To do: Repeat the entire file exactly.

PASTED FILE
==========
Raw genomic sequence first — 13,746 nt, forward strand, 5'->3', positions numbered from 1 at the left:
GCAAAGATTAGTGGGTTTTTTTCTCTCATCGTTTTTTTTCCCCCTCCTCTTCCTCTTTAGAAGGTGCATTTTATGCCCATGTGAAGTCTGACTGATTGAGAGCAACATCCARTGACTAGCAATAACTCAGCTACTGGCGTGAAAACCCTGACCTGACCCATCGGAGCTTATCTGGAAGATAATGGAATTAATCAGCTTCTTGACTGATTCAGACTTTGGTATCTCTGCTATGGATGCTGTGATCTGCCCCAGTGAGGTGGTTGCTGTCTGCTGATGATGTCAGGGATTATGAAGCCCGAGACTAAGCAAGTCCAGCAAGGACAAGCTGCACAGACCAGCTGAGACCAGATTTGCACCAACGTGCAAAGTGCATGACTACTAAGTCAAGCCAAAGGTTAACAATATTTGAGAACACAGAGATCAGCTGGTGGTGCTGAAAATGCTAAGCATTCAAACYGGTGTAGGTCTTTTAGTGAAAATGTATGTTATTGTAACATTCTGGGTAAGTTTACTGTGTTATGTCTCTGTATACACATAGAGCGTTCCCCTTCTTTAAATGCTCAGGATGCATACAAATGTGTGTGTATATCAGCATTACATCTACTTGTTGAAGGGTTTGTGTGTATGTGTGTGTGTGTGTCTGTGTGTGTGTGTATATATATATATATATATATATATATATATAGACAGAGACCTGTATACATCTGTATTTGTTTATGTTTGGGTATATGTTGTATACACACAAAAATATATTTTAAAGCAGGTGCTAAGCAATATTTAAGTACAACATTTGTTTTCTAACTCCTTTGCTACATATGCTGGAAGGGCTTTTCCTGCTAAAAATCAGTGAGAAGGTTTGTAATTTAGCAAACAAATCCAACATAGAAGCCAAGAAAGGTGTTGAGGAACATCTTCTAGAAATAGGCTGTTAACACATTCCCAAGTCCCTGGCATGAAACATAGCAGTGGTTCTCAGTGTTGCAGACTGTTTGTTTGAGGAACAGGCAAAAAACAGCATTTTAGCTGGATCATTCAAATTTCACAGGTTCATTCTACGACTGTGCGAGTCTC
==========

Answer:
Raw genomic sequence first — 13,746 nt, forward strand, 5'->3', positions numbered from 1 at the left:
GCAAAGATTAGTGGGTTTTTTTCTCTCATCGTTTTTTTTCCCCCTCCTCTTCCTCTTTAGAAGGTGCATTTTATGCCCATGTGAAGTCTGACTGATTGAGAGCAACATCCARTGACTAGCAATAACTCAGCTACTGGCGTGAAAACCCTGACCTGACCCATCGGAGCTTATCTGGAAGATAATGGAATTAATCAGCTTCTTGACTGATTCAGACTTTGGTATCTCTGCTATGGATGCTGTGATCTGCCCCAGTGAGGTGGTTGCTGTCTGCTGATGATGTCAGGGATTATGAAGCCCGAGACTAAGCAAGTCCAGCAAGGACAAGCTGCACAGACCAGCTGAGACCAGATTTGCACCAACGTGCAAAGTGCATGACTACTAAGTCAAGCCAAAGGTTAACAATATTTGAGAACACAGAGATCAGCTGGTGGTGCTGAAAATGCTAAGCATTCAAACYGGTGTAGGTCTTTTAGTGAAAATGTATGTTATTGTAACATTCTGGGTAAGTTTACTGTGTTATGTCTCTGTATACACATAGAGCGTTCCCCTTCTTTAAATGCTCAGGATGCATACAAATGTGTGTGTATATCAGCATTACATCTACTTGTTGAAGGGTTTGTGTGTATGTGTGTGTGTGTGTCTGTGTGTGTGTGTATATATATATATATATATATATATATATATAGACAGAGACCTGTATACATCTGTATTTGTTTATGTTTGGGTATATGTTGTATACACACAAAAATATATTTTAAAGCAGGTGCTAAGCAATATTTAAGTACAACATTTGTTTTCTAACTCCTTTGCTACATATGCTGGAAGGGCTTTTCCTGCTAAAAATCAGTGAGAAGGTTTGTAATTTAGCAAACAAATCCAACATAGAAGCCAAGAAAGGTGTTGAGGAACATCTTCTAGAAATAGGCTGTTAACACATTCCCAAGTCCCTGGCATGAAACATAGCAGTGGTTCTCAGTGTTGCAGACTGTTTGTTTGAGGAACAGGCAAAAAACAGCATTTTAGCTGGATCATTCAAATTTCACAGGTTCATTCTACGACTGTGCGAGTCTC